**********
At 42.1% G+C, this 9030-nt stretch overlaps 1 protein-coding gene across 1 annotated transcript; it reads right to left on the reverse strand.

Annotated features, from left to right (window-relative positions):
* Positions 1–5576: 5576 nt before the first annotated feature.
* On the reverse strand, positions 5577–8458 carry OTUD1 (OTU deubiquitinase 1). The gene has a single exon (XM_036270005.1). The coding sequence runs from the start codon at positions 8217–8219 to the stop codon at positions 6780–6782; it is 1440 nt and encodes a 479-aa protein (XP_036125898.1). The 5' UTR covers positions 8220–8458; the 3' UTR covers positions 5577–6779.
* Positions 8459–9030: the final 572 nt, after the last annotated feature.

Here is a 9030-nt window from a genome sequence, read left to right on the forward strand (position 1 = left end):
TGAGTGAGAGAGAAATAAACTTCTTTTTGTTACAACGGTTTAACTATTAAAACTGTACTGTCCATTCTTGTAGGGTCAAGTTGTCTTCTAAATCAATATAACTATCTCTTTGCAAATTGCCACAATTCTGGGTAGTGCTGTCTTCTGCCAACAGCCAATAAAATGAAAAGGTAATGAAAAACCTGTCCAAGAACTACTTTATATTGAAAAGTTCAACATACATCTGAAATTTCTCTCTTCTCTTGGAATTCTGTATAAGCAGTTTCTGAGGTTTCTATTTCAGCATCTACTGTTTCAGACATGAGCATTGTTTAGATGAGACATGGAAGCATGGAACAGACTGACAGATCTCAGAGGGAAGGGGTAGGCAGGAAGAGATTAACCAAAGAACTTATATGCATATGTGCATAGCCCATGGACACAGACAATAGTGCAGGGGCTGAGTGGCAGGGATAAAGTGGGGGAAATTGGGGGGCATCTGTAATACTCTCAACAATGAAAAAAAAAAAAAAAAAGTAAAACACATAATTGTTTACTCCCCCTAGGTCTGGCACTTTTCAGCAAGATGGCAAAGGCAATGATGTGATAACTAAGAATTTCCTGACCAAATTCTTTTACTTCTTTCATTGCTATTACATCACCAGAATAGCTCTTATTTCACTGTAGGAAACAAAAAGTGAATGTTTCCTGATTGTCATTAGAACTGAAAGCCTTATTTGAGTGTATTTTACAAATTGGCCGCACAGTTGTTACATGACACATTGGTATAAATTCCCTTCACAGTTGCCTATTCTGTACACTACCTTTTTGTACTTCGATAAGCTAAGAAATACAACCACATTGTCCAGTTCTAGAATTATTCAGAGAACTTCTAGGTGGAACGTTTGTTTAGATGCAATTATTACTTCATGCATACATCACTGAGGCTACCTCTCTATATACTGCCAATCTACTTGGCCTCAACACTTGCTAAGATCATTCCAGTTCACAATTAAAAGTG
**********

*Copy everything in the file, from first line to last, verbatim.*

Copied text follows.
At 42.1% G+C, this 9030-nt stretch overlaps 1 protein-coding gene across 1 annotated transcript; it reads right to left on the reverse strand.

Annotated features, from left to right (window-relative positions):
* Positions 1–5576: 5576 nt before the first annotated feature.
* On the reverse strand, positions 5577–8458 carry OTUD1 (OTU deubiquitinase 1). The gene has a single exon (XM_036270005.1). The coding sequence runs from the start codon at positions 8217–8219 to the stop codon at positions 6780–6782; it is 1440 nt and encodes a 479-aa protein (XP_036125898.1). The 5' UTR covers positions 8220–8458; the 3' UTR covers positions 5577–6779.
* Positions 8459–9030: the final 572 nt, after the last annotated feature.

Here is a 9030-nt window from a genome sequence, read left to right on the forward strand (position 1 = left end):
TGAGTGAGAGAGAAATAAACTTCTTTTTGTTACAACGGTTTAACTATTAAAACTGTACTGTCCATTCTTGTAGGGTCAAGTTGTCTTCTAAATCAATATAACTATCTCTTTGCAAATTGCCACAATTCTGGGTAGTGCTGTCTTCTGCCAACAGCCAATAAAATGAAAAGGTAATGAAAAACCTGTCCAAGAACTACTTTATATTGAAAAGTTCAACATACATCTGAAATTTCTCTCTTCTCTTGGAATTCTGTATAAGCAGTTTCTGAGGTTTCTATTTCAGCATCTACTGTTTCAGACATGAGCATTGTTTAGATGAGACATGGAAGCATGGAACAGACTGACAGATCTCAGAGGGAAGGGGTAGGCAGGAAGAGATTAACCAAAGAACTTATATGCATATGTGCATAGCCCATGGACACAGACAATAGTGCAGGGGCTGAGTGGCAGGGATAAAGTGGGGGAAATTGGGGGGCATCTGTAATACTCTCAACAATGAAAAAAAAAAAAAAAAAGTAAAACACATAATTGTTTACTCCCCCTAGGTCTGGCACTTTTCAGCAAGATGGCAAAGGCAATGATGTGATAACTAAGAATTTCCTGACCAAATTCTTTTACTTCTTTCATTGCTATTACATCACCAGAATAGCTCTTATTTCACTGTAGGAAACAAAAAGTGAATGTTTCCTGATTGTCATTAGAACTGAAAGCCTTATTTGAGTGTATTTTACAAATTGGCCGCACAGTTGTTACATGACACATTGGTATAAATTCCCTTCACAGTTGCCTATTCTGTACACTACCTTTTTGTACTTCGATAAGCTAAGAAATACAACCACATTGTCCAGTTCTAGAATTATTCAGAGAACTTCTAGGTGGAACGTTTGTTTAGATGCAATTATTACTTCATGCATACATCACTGAGGCTACCTCTCTATATACTGCCAATCTACTTGGCCTCAACACTTGCTAAGATCATTCCAGTTCACAATTAAAAGTG